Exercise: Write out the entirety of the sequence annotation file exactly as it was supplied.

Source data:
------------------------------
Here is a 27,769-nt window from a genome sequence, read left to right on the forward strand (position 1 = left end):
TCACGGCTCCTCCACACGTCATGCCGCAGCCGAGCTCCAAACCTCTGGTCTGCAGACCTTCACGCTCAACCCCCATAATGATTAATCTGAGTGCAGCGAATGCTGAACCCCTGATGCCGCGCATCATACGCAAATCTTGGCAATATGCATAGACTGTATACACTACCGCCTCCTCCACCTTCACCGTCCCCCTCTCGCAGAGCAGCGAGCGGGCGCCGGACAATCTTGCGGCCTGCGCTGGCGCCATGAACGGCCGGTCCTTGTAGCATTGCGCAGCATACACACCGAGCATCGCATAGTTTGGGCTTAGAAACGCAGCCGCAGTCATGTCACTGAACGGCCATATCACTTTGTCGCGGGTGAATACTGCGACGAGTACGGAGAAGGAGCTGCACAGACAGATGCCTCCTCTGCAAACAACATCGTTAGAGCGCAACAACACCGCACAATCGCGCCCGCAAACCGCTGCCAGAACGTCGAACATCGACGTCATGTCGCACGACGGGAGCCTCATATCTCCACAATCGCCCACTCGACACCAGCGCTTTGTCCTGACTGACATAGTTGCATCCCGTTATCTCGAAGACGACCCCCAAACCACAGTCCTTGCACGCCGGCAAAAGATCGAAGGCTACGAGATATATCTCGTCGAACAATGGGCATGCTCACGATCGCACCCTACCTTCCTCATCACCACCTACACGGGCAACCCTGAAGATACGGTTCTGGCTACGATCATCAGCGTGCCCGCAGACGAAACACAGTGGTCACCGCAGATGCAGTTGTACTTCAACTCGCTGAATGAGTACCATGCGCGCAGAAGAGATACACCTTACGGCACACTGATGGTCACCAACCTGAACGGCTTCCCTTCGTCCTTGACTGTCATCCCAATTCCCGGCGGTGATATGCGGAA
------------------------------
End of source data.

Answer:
Here is a 27,769-nt window from a genome sequence, read left to right on the forward strand (position 1 = left end):
TCACGGCTCCTCCACACGTCATGCCGCAGCCGAGCTCCAAACCTCTGGTCTGCAGACCTTCACGCTCAACCCCCATAATGATTAATCTGAGTGCAGCGAATGCTGAACCCCTGATGCCGCGCATCATACGCAAATCTTGGCAATATGCATAGACTGTATACACTACCGCCTCCTCCACCTTCACCGTCCCCCTCTCGCAGAGCAGCGAGCGGGCGCCGGACAATCTTGCGGCCTGCGCTGGCGCCATGAACGGCCGGTCCTTGTAGCATTGCGCAGCATACACACCGAGCATCGCATAGTTTGGGCTTAGAAACGCAGCCGCAGTCATGTCACTGAACGGCCATATCACTTTGTCGCGGGTGAATACTGCGACGAGTACGGAGAAGGAGCTGCACAGACAGATGCCTCCTCTGCAAACAACATCGTTAGAGCGCAACAACACCGCACAATCGCGCCCGCAAACCGCTGCCAGAACGTCGAACATCGACGTCATGTCGCACGACGGGAGCCTCATATCTCCACAATCGCCCACTCGACACCAGCGCTTTGTCCTGACTGACATAGTTGCATCCCGTTATCTCGAAGACGACCCCCAAACCACAGTCCTTGCACGCCGGCAAAAGATCGAAGGCTACGAGATATATCTCGTCGAACAATGGGCATGCTCACGATCGCACCCTACCTTCCTCATCACCACCTACACGGGCAACCCTGAAGATACGGTTCTGGCTACGATCATCAGCGTGCCCGCAGACGAAACACAGTGGTCACCGCAGATGCAGTTGTACTTCAACTCGCTGAATGAGTACCATGCGCGCAGAAGAGATACACCTTACGGCACACTGATGGTCACCAACCTGAACGGCTTCCCTTCGTCCTTGACTGTCATCCCAATTCCCGGCGGTGATATGCGGAA